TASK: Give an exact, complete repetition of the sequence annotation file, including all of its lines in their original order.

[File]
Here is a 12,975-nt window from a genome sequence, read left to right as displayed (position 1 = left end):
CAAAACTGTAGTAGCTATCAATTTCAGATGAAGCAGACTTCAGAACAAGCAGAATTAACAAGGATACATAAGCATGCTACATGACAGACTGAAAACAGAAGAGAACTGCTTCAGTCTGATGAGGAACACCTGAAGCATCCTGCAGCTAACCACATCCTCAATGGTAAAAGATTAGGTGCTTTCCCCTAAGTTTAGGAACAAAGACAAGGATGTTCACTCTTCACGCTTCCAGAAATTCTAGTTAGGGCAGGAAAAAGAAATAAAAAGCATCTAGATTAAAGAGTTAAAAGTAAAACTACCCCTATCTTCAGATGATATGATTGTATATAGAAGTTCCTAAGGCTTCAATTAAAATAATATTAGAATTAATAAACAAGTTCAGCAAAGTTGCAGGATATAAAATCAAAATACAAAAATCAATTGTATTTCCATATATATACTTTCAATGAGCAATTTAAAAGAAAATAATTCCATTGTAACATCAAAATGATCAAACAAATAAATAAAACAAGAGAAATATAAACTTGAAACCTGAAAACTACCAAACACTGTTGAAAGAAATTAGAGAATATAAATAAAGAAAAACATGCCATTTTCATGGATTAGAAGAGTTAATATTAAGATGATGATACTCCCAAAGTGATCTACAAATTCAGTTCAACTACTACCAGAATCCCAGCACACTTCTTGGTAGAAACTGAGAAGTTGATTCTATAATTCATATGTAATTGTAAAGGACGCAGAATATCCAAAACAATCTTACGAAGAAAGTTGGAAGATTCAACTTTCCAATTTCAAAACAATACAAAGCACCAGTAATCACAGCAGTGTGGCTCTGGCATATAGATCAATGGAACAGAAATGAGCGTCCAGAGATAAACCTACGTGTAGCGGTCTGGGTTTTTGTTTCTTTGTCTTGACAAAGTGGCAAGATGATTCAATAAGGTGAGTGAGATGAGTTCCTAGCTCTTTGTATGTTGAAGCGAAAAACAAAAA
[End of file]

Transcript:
Here is a 12,975-nt window from a genome sequence, read left to right as displayed (position 1 = left end):
CAAAACTGTAGTAGCTATCAATTTCAGATGAAGCAGACTTCAGAACAAGCAGAATTAACAAGGATACATAAGCATGCTACATGACAGACTGAAAACAGAAGAGAACTGCTTCAGTCTGATGAGGAACACCTGAAGCATCCTGCAGCTAACCACATCCTCAATGGTAAAAGATTAGGTGCTTTCCCCTAAGTTTAGGAACAAAGACAAGGATGTTCACTCTTCACGCTTCCAGAAATTCTAGTTAGGGCAGGAAAAAGAAATAAAAAGCATCTAGATTAAAGAGTTAAAAGTAAAACTACCCCTATCTTCAGATGATATGATTGTATATAGAAGTTCCTAAGGCTTCAATTAAAATAATATTAGAATTAATAAACAAGTTCAGCAAAGTTGCAGGATATAAAATCAAAATACAAAAATCAATTGTATTTCCATATATATACTTTCAATGAGCAATTTAAAAGAAAATAATTCCATTGTAACATCAAAATGATCAAACAAATAAATAAAACAAGAGAAATATAAACTTGAAACCTGAAAACTACCAAACACTGTTGAAAGAAATTAGAGAATATAAATAAAGAAAAACATGCCATTTTCATGGATTAGAAGAGTTAATATTAAGATGATGATACTCCCAAAGTGATCTACAAATTCAGTTCAACTACTACCAGAATCCCAGCACACTTCTTGGTAGAAACTGAGAAGTTGATTCTATAATTCATATGTAATTGTAAAGGACGCAGAATATCCAAAACAATCTTACGAAGAAAGTTGGAAGATTCAACTTTCCAATTTCAAAACAATACAAAGCACCAGTAATCACAGCAGTGTGGCTCTGGCATATAGATCAATGGAACAGAAATGAGCGTCCAGAGATAAACCTACGTGTAGCGGTCTGGGTTTTTGTTTCTTTGTCTTGACAAAGTGGCAAGATGATTCAATAAGGTGAGTGAGATGAGTTCCTAGCTCTTTGTATGTTGAAGCGAAAAACAAAAA